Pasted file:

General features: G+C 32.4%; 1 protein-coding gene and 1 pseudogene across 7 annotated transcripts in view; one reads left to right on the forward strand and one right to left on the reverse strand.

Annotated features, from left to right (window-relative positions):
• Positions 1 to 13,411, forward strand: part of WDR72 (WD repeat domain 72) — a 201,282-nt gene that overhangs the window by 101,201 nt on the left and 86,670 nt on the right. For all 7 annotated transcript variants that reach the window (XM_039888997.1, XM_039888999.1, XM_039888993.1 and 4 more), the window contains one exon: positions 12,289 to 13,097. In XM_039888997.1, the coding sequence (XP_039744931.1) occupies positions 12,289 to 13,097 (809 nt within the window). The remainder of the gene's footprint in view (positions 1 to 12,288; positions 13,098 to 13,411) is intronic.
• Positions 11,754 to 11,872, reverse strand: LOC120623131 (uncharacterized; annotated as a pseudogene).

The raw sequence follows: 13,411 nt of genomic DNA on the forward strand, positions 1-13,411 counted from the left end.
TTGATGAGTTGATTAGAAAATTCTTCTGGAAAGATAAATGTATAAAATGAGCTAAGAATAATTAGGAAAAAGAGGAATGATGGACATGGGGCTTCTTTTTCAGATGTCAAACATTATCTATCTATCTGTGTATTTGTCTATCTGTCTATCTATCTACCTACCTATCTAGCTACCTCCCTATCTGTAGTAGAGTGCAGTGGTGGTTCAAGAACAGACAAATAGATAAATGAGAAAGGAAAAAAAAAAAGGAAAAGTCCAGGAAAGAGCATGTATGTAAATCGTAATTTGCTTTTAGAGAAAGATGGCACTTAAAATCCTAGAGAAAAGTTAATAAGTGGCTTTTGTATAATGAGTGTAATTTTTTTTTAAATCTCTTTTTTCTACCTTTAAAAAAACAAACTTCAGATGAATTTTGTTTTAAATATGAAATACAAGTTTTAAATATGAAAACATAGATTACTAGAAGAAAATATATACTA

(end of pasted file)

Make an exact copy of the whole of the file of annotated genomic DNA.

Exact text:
General features: G+C 32.4%; 1 protein-coding gene and 1 pseudogene across 7 annotated transcripts in view; one reads left to right on the forward strand and one right to left on the reverse strand.

Annotated features, from left to right (window-relative positions):
• Positions 1 to 13,411, forward strand: part of WDR72 (WD repeat domain 72) — a 201,282-nt gene that overhangs the window by 101,201 nt on the left and 86,670 nt on the right. For all 7 annotated transcript variants that reach the window (XM_039888997.1, XM_039888999.1, XM_039888993.1 and 4 more), the window contains one exon: positions 12,289 to 13,097. In XM_039888997.1, the coding sequence (XP_039744931.1) occupies positions 12,289 to 13,097 (809 nt within the window). The remainder of the gene's footprint in view (positions 1 to 12,288; positions 13,098 to 13,411) is intronic.
• Positions 11,754 to 11,872, reverse strand: LOC120623131 (uncharacterized; annotated as a pseudogene).

The raw sequence follows: 13,411 nt of genomic DNA on the forward strand, positions 1-13,411 counted from the left end.
TTGATGAGTTGATTAGAAAATTCTTCTGGAAAGATAAATGTATAAAATGAGCTAAGAATAATTAGGAAAAAGAGGAATGATGGACATGGGGCTTCTTTTTCAGATGTCAAACATTATCTATCTATCTGTGTATTTGTCTATCTGTCTATCTATCTACCTACCTATCTAGCTACCTCCCTATCTGTAGTAGAGTGCAGTGGTGGTTCAAGAACAGACAAATAGATAAATGAGAAAGGAAAAAAAAAAAGGAAAAGTCCAGGAAAGAGCATGTATGTAAATCGTAATTTGCTTTTAGAGAAAGATGGCACTTAAAATCCTAGAGAAAAGTTAATAAGTGGCTTTTGTATAATGAGTGTAATTTTTTTTTAAATCTCTTTTTTCTACCTTTAAAAAAACAAACTTCAGATGAATTTTGTTTTAAATATGAAATACAAGTTTTAAATATGAAAACATAGATTACTAGAAGAAAATATATACTA